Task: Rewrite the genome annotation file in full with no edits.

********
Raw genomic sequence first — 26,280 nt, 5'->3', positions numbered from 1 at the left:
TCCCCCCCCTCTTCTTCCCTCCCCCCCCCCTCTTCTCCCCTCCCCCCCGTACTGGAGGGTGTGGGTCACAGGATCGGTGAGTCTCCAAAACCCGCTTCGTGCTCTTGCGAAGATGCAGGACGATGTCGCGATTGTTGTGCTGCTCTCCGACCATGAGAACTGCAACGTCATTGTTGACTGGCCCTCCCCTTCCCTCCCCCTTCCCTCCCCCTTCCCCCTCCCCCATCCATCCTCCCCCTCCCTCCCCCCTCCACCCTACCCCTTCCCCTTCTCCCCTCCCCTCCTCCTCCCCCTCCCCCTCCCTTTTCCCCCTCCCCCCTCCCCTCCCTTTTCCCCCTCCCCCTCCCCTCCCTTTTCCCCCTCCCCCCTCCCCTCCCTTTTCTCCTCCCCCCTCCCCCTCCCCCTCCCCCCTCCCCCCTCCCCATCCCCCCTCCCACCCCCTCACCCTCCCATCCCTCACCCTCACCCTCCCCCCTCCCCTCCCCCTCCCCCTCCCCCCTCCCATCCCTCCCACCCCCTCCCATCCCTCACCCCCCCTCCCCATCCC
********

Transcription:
Raw genomic sequence first — 26,280 nt, 5'->3', positions numbered from 1 at the left:
TCCCCCCCCTCTTCTTCCCTCCCCCCCCCCTCTTCTCCCCTCCCCCCCGTACTGGAGGGTGTGGGTCACAGGATCGGTGAGTCTCCAAAACCCGCTTCGTGCTCTTGCGAAGATGCAGGACGATGTCGCGATTGTTGTGCTGCTCTCCGACCATGAGAACTGCAACGTCATTGTTGACTGGCCCTCCCCTTCCCTCCCCCTTCCCTCCCCCTTCCCCCTCCCCCATCCATCCTCCCCCTCCCTCCCCCCTCCACCCTACCCCTTCCCCTTCTCCCCTCCCCTCCTCCTCCCCCTCCCCCTCCCTTTTCCCCCTCCCCCCTCCCCTCCCTTTTCCCCCTCCCCCTCCCCTCCCTTTTCCCCCTCCCCCCTCCCCTCCCTTTTCTCCTCCCCCCTCCCCCTCCCCCTCCCCCCTCCCCCCTCCCCATCCCCCCTCCCACCCCCTCACCCTCCCATCCCTCACCCTCACCCTCCCCCCTCCCCTCCCCCTCCCCCTCCCCCCTCCCATCCCTCCCACCCCCTCCCATCCCTCACCCCCCCTCCCCATCCC